Winter’s Break: Where Monarchs Rest

Resting in Mexico’s Forests

After their long trip, monarchs find a cozy spot in Mexico’s forests, usually in November. These forests give them just the right feel – not too cold, not too hot. They stay here for a few months, resting and waiting for the next part of their journey.

California’s Special Spots

But not all monarchs go to Mexico. Some prefer another place. They chose the coast of California. Areas like Pismo Beach and Santa Cruz become their winter homes. If you visit these places in late October and November, you’ll find many monarchs. They stay here, protected from the cold, until it’s time to move again in spring.

Spring’s Signal: The Return Trip North

monarch butterflies roosting

Early Signs of Spring

When winter starts to end and you feel the first warm days of spring, usually around March, the monarchs begin to move again. They’ve had their rest, and now they’re ready for the journey back to where they started.

The Trip Back Home

From March to May, these butterflies leave their resting places in Mexico and California. They fly in big groups, going back up north. On their way, they find partners and lay eggs. This makes sure there will be new butterflies to continue the cycle next year.

Some places, like Arizona, North Carolina, and Ohio, see these returning butterflies early, in April. As May comes around, even more monarchs pass through. These places are like rest stops for the butterflies, offering them food and a break as they keep moving.

Factors That Influence When and Where Monarchs Migrate

The monarchs’ migratory timing can be influenced by weather variations. Their migration schedule adapts to the changing climate of different regions.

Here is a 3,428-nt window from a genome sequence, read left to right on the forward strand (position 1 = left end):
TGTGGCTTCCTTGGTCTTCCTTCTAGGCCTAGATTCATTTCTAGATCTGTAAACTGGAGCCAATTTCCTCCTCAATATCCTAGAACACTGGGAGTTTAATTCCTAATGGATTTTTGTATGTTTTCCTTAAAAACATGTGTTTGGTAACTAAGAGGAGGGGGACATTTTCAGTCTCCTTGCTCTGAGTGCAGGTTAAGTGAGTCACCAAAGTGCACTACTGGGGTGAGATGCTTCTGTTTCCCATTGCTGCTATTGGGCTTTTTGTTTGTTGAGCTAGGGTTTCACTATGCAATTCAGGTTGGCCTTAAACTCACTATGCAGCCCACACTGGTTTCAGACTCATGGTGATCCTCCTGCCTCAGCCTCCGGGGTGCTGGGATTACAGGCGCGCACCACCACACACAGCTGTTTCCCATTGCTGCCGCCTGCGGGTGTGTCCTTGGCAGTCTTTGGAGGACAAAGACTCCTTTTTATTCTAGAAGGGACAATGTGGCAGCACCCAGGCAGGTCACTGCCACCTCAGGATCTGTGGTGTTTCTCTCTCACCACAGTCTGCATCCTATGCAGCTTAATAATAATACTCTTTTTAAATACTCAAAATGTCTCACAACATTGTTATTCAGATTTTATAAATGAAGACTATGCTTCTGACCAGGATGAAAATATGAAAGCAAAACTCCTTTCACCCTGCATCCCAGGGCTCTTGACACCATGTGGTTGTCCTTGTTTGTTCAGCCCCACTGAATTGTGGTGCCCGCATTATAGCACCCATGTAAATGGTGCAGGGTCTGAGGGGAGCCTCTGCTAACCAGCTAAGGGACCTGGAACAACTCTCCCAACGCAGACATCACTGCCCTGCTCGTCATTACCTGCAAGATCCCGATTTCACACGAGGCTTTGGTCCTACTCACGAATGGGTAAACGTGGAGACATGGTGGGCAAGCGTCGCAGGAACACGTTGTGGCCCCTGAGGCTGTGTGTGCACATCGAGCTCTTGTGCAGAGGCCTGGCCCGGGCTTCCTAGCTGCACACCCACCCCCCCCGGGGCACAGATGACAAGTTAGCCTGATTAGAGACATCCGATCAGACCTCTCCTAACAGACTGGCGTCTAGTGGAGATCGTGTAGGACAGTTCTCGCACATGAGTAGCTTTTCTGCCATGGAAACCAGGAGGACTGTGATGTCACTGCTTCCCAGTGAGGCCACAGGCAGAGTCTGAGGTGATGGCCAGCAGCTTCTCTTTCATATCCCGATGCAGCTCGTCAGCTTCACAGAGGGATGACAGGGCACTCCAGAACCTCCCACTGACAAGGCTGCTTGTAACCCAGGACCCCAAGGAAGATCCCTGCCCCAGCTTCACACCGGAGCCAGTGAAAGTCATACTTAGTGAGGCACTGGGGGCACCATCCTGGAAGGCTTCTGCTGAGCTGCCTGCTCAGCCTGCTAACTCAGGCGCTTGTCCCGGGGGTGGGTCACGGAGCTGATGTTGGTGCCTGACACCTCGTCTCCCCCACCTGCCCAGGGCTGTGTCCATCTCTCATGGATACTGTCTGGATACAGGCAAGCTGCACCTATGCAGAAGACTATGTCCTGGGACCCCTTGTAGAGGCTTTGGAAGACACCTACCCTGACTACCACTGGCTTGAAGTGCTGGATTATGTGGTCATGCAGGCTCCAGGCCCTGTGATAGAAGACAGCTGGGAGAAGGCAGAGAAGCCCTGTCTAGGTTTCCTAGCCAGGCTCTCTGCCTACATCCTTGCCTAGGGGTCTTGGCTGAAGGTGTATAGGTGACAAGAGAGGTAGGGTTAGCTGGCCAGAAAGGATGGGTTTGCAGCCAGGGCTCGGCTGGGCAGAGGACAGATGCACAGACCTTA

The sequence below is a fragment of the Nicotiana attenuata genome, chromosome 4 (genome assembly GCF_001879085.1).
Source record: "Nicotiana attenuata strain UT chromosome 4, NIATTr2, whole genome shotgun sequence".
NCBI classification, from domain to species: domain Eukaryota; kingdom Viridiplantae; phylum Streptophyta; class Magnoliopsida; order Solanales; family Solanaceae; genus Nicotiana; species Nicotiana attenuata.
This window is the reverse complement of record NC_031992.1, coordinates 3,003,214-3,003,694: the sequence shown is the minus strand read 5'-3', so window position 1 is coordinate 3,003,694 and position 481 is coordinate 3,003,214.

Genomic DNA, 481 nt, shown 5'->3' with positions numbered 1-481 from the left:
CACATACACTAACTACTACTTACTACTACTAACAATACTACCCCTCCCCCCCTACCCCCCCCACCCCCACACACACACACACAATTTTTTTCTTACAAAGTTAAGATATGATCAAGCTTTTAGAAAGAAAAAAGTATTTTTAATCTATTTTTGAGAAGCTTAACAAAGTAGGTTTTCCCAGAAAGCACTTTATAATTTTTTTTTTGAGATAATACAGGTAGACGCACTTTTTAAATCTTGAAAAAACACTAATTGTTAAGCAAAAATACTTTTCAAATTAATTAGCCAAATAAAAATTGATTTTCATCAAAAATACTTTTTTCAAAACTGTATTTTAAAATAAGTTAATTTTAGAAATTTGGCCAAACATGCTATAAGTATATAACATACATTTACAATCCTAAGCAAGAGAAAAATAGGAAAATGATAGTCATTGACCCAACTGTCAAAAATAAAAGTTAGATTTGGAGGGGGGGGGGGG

These adaptabilities are intrinsically linked to their survival, as some monarchs are known to carry toxins, making them unsuitable for consumption. Learn more about the toxic nature of some monarch butterflies.

How Climate Makes a Difference

The timing of the monarch’s journey isn’t always the same. One big reason for this is the weather. If fall is warmer than usual, the butterflies might leave a bit later. On the other hand, if spring gets warm early, they might start their trip back north sooner.

Different Places, Different Timings

Climate isn’t the same everywhere. A place like Michigan might still feel cold in the early spring, so the butterflies come back there later. But places like Oklahoma might get warm faster, making the monarchs return sooner. Where you are can change when you see the butterflies.

Important Rest Stops Along the Way

States like Arizona and Ohio aren’t just random places for monarchs. They have just the right weather and food for the butterflies. If these states have plenty of food and nice weather, the monarchs might decide to stay a bit and rest before they continue their journey.